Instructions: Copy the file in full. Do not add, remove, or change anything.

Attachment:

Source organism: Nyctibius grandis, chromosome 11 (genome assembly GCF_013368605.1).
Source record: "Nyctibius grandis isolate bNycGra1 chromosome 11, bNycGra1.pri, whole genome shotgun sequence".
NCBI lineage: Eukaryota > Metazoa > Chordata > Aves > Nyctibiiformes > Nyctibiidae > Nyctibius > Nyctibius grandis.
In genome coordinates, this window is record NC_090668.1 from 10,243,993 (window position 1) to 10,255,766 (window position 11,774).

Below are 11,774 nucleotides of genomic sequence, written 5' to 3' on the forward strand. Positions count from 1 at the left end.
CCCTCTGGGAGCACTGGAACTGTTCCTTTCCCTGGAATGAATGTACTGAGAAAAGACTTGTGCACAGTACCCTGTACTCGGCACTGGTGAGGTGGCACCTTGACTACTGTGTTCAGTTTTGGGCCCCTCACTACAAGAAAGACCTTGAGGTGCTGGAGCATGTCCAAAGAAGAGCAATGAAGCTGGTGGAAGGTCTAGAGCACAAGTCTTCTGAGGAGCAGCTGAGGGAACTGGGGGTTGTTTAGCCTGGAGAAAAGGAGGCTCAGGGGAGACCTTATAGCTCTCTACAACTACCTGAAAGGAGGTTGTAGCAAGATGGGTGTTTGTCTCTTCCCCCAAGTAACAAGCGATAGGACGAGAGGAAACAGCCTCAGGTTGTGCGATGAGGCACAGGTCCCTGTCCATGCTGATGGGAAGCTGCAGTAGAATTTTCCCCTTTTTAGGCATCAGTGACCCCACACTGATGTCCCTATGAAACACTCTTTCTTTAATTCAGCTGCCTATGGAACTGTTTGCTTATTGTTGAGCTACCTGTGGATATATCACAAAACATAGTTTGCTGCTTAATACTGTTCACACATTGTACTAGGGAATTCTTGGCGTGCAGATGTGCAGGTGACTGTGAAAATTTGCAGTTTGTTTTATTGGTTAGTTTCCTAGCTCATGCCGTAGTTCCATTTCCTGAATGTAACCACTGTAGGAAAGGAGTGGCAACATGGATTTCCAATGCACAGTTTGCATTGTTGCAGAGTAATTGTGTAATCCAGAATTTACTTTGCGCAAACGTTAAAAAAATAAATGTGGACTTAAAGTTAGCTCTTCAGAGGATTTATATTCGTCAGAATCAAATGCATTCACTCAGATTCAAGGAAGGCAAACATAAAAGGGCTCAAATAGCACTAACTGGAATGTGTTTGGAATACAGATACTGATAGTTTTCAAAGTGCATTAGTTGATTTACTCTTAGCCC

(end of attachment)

Source organism: Nyctibius grandis, chromosome 11 (genome assembly GCF_013368605.1).
Source record: "Nyctibius grandis isolate bNycGra1 chromosome 11, bNycGra1.pri, whole genome shotgun sequence".
NCBI lineage: Eukaryota > Metazoa > Chordata > Aves > Nyctibiiformes > Nyctibiidae > Nyctibius > Nyctibius grandis.
In genome coordinates, this window is record NC_090668.1 from 10,243,993 (window position 1) to 10,255,766 (window position 11,774).

Below are 11,774 nucleotides of genomic sequence, written 5' to 3' on the forward strand. Positions count from 1 at the left end.
CCCTCTGGGAGCACTGGAACTGTTCCTTTCCCTGGAATGAATGTACTGAGAAAAGACTTGTGCACAGTACCCTGTACTCGGCACTGGTGAGGTGGCACCTTGACTACTGTGTTCAGTTTTGGGCCCCTCACTACAAGAAAGACCTTGAGGTGCTGGAGCATGTCCAAAGAAGAGCAATGAAGCTGGTGGAAGGTCTAGAGCACAAGTCTTCTGAGGAGCAGCTGAGGGAACTGGGGGTTGTTTAGCCTGGAGAAAAGGAGGCTCAGGGGAGACCTTATAGCTCTCTACAACTACCTGAAAGGAGGTTGTAGCAAGATGGGTGTTTGTCTCTTCCCCCAAGTAACAAGCGATAGGACGAGAGGAAACAGCCTCAGGTTGTGCGATGAGGCACAGGTCCCTGTCCATGCTGATGGGAAGCTGCAGTAGAATTTTCCCCTTTTTAGGCATCAGTGACCCCACACTGATGTCCCTATGAAACACTCTTTCTTTAATTCAGCTGCCTATGGAACTGTTTGCTTATTGTTGAGCTACCTGTGGATATATCACAAAACATAGTTTGCTGCTTAATACTGTTCACACATTGTACTAGGGAATTCTTGGCGTGCAGATGTGCAGGTGACTGTGAAAATTTGCAGTTTGTTTTATTGGTTAGTTTCCTAGCTCATGCCGTAGTTCCATTTCCTGAATGTAACCACTGTAGGAAAGGAGTGGCAACATGGATTTCCAATGCACAGTTTGCATTGTTGCAGAGTAATTGTGTAATCCAGAATTTACTTTGCGCAAACGTTAAAAAAATAAATGTGGACTTAAAGTTAGCTCTTCAGAGGATTTATATTCGTCAGAATCAAATGCATTCACTCAGATTCAAGGAAGGCAAACATAAAAGGGCTCAAATAGCACTAACTGGAATGTGTTTGGAATACAGATACTGATAGTTTTCAAAGTGCATTAGTTGATTTACTCTTAGCCC